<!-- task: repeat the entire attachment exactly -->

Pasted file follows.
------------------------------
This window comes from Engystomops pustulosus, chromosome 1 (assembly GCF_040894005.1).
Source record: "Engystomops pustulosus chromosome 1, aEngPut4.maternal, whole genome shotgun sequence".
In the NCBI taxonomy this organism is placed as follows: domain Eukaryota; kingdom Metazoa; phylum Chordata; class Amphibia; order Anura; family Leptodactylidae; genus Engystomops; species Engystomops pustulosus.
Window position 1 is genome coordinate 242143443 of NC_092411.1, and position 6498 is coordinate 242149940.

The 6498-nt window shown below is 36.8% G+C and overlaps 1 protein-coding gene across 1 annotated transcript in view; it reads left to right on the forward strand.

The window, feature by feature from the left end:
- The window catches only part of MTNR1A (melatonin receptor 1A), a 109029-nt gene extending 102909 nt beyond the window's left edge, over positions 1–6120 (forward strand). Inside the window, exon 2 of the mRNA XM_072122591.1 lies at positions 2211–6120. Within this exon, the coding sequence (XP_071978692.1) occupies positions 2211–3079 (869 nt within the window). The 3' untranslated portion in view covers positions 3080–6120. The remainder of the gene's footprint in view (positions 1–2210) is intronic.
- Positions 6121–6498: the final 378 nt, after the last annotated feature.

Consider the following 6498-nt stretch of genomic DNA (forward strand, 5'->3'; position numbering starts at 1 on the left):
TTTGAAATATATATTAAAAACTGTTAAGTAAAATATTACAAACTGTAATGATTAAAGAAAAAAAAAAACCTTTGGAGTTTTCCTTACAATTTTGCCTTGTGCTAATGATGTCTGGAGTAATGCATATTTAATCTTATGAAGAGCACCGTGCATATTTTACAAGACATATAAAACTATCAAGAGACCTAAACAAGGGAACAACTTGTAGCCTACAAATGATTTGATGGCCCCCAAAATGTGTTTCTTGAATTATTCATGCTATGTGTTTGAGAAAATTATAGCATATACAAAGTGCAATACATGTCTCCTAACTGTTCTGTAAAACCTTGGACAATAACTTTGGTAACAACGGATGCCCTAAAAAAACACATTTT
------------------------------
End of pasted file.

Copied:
This window comes from Engystomops pustulosus, chromosome 1 (assembly GCF_040894005.1).
Source record: "Engystomops pustulosus chromosome 1, aEngPut4.maternal, whole genome shotgun sequence".
In the NCBI taxonomy this organism is placed as follows: domain Eukaryota; kingdom Metazoa; phylum Chordata; class Amphibia; order Anura; family Leptodactylidae; genus Engystomops; species Engystomops pustulosus.
Window position 1 is genome coordinate 242143443 of NC_092411.1, and position 6498 is coordinate 242149940.

The 6498-nt window shown below is 36.8% G+C and overlaps 1 protein-coding gene across 1 annotated transcript in view; it reads left to right on the forward strand.

The window, feature by feature from the left end:
- The window catches only part of MTNR1A (melatonin receptor 1A), a 109029-nt gene extending 102909 nt beyond the window's left edge, over positions 1–6120 (forward strand). Inside the window, exon 2 of the mRNA XM_072122591.1 lies at positions 2211–6120. Within this exon, the coding sequence (XP_071978692.1) occupies positions 2211–3079 (869 nt within the window). The 3' untranslated portion in view covers positions 3080–6120. The remainder of the gene's footprint in view (positions 1–2210) is intronic.
- Positions 6121–6498: the final 378 nt, after the last annotated feature.

Consider the following 6498-nt stretch of genomic DNA (forward strand, 5'->3'; position numbering starts at 1 on the left):
TTTGAAATATATATTAAAAACTGTTAAGTAAAATATTACAAACTGTAATGATTAAAGAAAAAAAAAAACCTTTGGAGTTTTCCTTACAATTTTGCCTTGTGCTAATGATGTCTGGAGTAATGCATATTTAATCTTATGAAGAGCACCGTGCATATTTTACAAGACATATAAAACTATCAAGAGACCTAAACAAGGGAACAACTTGTAGCCTACAAATGATTTGATGGCCCCCAAAATGTGTTTCTTGAATTATTCATGCTATGTGTTTGAGAAAATTATAGCATATACAAAGTGCAATACATGTCTCCTAACTGTTCTGTAAAACCTTGGACAATAACTTTGGTAACAACGGATGCCCTAAAAAAACACATTTT